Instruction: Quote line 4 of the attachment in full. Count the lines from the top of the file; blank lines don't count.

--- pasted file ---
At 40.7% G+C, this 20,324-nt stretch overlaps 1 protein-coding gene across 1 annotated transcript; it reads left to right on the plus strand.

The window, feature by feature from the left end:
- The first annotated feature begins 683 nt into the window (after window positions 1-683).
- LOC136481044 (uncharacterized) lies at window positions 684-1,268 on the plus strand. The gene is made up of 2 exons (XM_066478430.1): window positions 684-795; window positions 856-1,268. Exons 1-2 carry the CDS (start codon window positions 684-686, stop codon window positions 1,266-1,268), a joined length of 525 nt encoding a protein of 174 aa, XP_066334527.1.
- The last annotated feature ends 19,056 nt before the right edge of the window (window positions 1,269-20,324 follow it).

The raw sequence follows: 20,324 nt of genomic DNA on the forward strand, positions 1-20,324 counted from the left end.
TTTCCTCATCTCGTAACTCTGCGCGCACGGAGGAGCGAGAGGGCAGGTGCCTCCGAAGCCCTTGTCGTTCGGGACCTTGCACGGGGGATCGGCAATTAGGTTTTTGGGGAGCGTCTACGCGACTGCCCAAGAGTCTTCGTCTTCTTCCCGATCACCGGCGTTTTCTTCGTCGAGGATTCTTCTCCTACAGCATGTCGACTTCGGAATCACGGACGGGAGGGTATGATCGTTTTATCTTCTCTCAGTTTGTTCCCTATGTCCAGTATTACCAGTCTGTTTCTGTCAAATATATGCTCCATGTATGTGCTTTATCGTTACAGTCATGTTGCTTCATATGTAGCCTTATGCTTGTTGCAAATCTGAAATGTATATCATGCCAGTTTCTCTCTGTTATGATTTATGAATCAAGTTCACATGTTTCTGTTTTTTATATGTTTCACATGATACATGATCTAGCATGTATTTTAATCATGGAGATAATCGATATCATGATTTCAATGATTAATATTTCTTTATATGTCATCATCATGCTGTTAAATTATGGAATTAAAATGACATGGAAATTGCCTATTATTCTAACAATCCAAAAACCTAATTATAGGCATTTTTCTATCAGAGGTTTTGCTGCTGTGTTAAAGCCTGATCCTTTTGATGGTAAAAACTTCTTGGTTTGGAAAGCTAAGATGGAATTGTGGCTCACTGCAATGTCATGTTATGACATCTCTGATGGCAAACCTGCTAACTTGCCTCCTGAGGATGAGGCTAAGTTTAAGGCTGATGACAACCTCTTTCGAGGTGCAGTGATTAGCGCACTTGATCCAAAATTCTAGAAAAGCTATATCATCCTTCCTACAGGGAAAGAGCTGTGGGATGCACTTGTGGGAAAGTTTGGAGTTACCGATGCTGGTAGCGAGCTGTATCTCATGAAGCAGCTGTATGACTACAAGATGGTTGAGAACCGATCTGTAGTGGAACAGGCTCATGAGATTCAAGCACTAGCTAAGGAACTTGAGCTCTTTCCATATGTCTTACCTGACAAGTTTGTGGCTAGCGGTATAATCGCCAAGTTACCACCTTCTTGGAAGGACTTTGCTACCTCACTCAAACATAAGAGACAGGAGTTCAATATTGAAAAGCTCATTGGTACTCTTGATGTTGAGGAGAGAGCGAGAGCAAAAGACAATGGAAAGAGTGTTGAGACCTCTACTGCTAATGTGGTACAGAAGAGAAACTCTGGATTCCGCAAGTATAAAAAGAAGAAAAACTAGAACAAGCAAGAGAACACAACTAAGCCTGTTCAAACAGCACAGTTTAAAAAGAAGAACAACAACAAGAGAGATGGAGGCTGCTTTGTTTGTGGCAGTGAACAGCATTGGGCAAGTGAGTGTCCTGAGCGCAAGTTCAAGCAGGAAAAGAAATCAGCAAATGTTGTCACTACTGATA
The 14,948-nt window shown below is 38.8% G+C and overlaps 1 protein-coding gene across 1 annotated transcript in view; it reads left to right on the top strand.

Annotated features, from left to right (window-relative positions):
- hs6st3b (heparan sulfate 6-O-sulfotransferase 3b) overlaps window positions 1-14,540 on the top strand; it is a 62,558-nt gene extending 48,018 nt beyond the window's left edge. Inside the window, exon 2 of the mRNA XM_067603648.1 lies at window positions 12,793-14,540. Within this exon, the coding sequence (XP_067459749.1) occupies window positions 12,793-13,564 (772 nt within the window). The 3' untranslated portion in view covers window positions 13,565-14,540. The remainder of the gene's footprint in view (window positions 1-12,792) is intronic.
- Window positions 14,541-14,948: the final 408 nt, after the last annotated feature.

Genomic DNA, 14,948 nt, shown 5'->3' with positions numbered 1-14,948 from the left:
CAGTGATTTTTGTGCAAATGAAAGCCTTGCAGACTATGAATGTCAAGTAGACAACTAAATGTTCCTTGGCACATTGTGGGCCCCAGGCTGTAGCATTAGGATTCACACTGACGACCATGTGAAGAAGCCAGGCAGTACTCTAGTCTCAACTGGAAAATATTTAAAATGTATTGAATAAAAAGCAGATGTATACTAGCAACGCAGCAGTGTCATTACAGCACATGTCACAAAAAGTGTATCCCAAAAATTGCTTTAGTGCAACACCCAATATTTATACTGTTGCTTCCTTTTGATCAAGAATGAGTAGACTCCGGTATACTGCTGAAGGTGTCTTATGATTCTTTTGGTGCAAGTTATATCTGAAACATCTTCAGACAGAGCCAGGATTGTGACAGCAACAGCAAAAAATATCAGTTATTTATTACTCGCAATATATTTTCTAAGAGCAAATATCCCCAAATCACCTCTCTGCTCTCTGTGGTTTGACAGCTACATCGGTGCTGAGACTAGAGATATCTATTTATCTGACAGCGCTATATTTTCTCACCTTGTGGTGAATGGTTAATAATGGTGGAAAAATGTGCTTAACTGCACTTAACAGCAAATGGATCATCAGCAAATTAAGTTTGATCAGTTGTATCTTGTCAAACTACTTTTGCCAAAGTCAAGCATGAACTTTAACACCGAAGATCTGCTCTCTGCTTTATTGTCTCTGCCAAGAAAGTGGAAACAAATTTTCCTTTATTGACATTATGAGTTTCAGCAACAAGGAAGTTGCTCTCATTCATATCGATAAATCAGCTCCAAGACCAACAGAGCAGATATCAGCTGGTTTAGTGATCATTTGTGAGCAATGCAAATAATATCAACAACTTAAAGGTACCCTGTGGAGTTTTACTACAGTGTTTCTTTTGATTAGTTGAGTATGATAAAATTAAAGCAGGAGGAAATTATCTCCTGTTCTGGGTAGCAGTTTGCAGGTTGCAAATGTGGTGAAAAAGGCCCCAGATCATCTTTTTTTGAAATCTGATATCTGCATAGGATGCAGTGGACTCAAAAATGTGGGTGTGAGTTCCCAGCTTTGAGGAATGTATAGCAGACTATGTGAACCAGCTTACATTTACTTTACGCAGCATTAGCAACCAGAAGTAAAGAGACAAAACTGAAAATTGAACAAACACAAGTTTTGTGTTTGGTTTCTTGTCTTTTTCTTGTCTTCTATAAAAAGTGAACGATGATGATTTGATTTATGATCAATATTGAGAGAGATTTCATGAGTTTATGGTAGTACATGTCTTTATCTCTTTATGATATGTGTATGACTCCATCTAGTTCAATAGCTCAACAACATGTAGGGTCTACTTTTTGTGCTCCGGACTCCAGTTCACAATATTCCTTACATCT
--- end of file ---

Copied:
- LOC136481044 (uncharacterized) lies at window positions 684-1,268 on the plus strand. The gene is made up of 2 exons (XM_066478430.1): window positions 684-795; window positions 856-1,268. Exons 1-2 carry the CDS (start codon window positions 684-686, stop codon window positions 1,266-1,268), a joined length of 525 nt encoding a protein of 174 aa, XP_066334527.1.